Washington Watch: Critical negotiated rulemaking sessions start

The U.S. Education Department (ED) last Friday concluded the first of three one-week negotiated rulemaking (“neg reg”) sessions of the Committee on Institutional and Programmatic Eligibility for the Title IV student aid programs Negotiated Rulemaking for Higher Education 2020-21

The committee is developing regulations on seven issues:

  • Administrative capability
  • Ability-to-benefit
  • Gainful employment
  • Financial responsibility
  • Changes in Ownership
  • Certification Procedures
  • 90-10 (applies only to for-profit institutions)

Community colleges are represented by primary negotiator Anne Kress, president of Northern Virginia Community College and a member of the American Association of Community Colleges (AACC) board of directors, and Will Durden, director of basic education for adults at Washington State Board for Community and Technical Colleges. AACC nominated Kress, which means that, under the protocols of the negotiations, the association is limited in the comments it can make concerning the discussions. This article is simply an account of the first week’s negotiations, which were conducted virtually.

Gainful employment

For community colleges, gainful employment (GE) is by far the most important issue on the table, since it determines eligibility for all community college certificate programs that otherwise qualify for federal student aid. (The provision applies to all Title IV-eligible certificate programs generally, including those offered by graduate and professional schools.)  Previous regulations involved extensive reporting and disclosure requirements as well. 

The GE issue was the only one on which ED did not provide draft regulations in advance of the negotiating sessions, but rather posed a series of questions to negotiators about various features of the rules. These included which eligibility metrics to use, how to apply them and how long colleges should have to meet the metrics. 

Several negotiators expressed strong support for the final 2014 GE regulations, which were later rescinded by the Trump administration. The primary eligibility metric in that scheme was a debt-to-earnings calculation that had a limited negative impact on community college programs’ eligibility because of the sector’s low borrowing volume.

However, some commenters also expressed support for positions that significantly diverged from the previous rules with which many community college administrators were familiar.  These included requiring all GE programs to display earnings greater than high school graduates and incorporating as part of the GE metrics the earnings of non-completers. 

Much more will be known about the shape of the negotiations once ED provides draft regulatory language, which is expected before the next sessions.

Ability-to-benefit state plans

A big item for community colleges in the ability-to-benefit discussions are standards that ED will use in approving state plans for ability-to-benefit (ATB) students, i.e., those who lack a high school diploma or GED and are enrolled in eligible career pathways programs (ECCPs).  Under the statute, states may submit plans to make all ATB students eligible, subject to secretarial approval — otherwise students must pass an approved test or accrue six credits before they can receive federal Title IV aid.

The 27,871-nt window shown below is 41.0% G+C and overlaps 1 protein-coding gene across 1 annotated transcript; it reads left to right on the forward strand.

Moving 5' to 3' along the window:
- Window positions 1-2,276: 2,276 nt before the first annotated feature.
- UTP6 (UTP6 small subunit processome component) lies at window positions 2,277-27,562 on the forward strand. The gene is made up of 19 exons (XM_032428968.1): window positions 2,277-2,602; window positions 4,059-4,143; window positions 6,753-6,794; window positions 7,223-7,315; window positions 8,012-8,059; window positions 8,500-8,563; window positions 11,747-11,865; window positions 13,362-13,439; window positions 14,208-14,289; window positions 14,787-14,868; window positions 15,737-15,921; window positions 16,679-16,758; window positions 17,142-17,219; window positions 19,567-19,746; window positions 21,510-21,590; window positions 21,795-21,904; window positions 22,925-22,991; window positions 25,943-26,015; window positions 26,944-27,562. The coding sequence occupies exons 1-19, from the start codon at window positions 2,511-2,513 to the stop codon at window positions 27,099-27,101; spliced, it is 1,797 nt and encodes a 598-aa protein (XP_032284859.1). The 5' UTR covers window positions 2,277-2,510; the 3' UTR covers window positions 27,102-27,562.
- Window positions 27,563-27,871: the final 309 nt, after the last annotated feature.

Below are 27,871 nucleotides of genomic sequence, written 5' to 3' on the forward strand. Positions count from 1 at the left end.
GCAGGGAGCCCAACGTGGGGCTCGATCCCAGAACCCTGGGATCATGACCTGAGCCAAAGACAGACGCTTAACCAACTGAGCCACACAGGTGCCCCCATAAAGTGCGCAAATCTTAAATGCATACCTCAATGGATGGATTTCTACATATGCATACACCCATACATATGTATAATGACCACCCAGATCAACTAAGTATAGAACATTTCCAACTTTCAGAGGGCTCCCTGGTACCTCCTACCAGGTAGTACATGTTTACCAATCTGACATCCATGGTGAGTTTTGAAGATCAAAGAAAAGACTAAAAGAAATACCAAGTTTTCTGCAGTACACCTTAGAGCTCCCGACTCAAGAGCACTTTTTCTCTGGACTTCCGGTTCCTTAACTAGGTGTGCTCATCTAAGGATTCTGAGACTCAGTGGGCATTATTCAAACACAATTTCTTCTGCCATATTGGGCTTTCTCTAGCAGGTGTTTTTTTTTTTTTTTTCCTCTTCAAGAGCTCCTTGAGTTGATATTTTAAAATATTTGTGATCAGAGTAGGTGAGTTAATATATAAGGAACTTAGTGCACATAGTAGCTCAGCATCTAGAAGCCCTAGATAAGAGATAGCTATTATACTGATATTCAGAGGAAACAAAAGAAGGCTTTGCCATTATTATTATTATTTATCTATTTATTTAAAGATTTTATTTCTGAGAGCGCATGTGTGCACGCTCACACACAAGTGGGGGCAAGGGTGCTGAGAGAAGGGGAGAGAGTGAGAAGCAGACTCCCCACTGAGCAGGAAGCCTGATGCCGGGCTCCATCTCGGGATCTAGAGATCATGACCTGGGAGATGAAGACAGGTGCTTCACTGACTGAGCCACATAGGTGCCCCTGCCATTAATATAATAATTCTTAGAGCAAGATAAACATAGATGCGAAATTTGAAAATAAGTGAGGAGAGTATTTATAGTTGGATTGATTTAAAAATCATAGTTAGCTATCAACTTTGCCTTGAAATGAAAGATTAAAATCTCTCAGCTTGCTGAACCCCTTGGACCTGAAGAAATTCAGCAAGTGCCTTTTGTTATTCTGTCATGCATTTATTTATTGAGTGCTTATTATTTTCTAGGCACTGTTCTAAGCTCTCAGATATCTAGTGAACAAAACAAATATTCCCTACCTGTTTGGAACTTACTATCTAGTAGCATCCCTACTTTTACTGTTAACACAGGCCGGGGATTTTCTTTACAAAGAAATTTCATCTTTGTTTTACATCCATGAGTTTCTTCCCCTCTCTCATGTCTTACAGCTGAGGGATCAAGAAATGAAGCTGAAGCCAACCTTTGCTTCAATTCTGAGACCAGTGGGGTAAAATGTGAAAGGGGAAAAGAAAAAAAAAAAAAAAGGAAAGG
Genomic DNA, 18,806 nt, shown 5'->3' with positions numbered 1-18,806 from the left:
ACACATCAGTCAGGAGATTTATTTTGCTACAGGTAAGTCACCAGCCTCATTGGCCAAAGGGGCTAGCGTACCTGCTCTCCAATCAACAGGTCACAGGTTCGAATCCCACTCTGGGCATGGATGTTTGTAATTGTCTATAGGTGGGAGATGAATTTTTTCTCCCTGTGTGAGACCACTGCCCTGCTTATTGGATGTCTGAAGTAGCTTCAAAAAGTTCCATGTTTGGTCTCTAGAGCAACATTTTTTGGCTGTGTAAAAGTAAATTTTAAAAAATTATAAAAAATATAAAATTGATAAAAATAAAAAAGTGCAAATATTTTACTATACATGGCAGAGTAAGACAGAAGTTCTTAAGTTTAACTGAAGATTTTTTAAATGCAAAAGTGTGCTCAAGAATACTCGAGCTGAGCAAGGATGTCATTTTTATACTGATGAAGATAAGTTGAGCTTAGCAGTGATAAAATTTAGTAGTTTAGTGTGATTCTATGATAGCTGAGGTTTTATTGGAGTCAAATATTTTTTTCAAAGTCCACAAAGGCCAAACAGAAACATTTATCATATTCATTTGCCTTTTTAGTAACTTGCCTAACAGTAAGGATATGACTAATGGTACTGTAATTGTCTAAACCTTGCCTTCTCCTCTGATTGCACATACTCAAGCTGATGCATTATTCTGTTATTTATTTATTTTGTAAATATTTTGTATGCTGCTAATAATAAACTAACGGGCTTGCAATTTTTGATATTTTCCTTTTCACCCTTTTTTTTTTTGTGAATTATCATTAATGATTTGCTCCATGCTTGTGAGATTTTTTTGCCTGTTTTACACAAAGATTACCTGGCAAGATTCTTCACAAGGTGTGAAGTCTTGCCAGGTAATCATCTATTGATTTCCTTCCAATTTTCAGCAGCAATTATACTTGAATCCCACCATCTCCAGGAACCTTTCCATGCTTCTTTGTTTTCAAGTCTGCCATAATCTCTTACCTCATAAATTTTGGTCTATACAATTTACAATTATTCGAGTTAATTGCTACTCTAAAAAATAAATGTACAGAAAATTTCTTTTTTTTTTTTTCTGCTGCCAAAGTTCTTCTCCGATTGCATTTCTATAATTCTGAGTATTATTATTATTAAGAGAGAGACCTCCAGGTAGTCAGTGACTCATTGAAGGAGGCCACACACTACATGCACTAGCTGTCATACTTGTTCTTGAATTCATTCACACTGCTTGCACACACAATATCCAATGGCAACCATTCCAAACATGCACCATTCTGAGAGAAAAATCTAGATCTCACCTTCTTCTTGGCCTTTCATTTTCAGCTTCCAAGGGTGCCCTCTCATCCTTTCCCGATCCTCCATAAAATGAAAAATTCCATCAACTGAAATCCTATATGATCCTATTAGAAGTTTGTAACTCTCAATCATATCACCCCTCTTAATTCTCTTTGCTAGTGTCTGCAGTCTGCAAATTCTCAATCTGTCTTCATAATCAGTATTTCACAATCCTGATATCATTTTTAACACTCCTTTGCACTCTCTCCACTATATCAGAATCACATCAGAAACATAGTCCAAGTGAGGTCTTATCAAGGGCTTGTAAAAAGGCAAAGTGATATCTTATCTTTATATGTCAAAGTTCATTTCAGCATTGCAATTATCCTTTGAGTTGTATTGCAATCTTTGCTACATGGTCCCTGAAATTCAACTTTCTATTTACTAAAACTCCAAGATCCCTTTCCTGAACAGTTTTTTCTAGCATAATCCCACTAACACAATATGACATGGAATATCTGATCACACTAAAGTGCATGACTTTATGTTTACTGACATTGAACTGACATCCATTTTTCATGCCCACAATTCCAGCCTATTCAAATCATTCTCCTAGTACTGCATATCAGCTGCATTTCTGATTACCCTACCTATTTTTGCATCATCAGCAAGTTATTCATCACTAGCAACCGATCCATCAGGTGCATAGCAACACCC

In all cases, students must enroll in ECCPs. For its approval of state plans, ED is proposing to eliminate the current standard that ATB completers have at least a 95% success rate compared to those with a high school diploma and replacing it with other standards.  Community college negotiators plan to suggest a different approach that will be discussed at the next negotiating sessions. 

ED is also focused on ensuring that all potentially eligible ECCPs meet the statutory standard. The definition used here has been taken from the Workforce Innovation and Opportunity Act. Within the community college sector, AACC is not aware of programs that are inconsistent with this definition.

Administrative capability

Another key issue for community colleges concerns the specific “administrative capability” standards that colleges must meet to be approved for Title IV. ED has proposed an entirely new criterion that institutions must meet, i.e., providing adequate career services for students, with a focus on those enrolled in gainful employment programs. (Title IV regulations also include a standard related to minimum staffing in student financial aid offices.) 

As with all regulation, the devil is in the details, and community college negotiators will be particularly focused on these details; a one-size-fits-all federal standard in this type of administrative support could play out very differently across the broad array of institutions. 

What’s next

The next round of negotiations will take place February 14-18, and the final round is March 14-18. At that time, final consensus will be sought on each of the seven issues. If there is no consensus on an item, ED can craft a Notice of Proposed Rulemaking (NPRM) as it sees fit, observing the standard regulatory process. If there is consensus, ED is generally required to issue a proposed rule consistent with the agreement reached at the negotiation table. 

Stay tuned!

About the Author

David Baime
David Baime is senior vice president for government relations at the American Association of Community Colleges.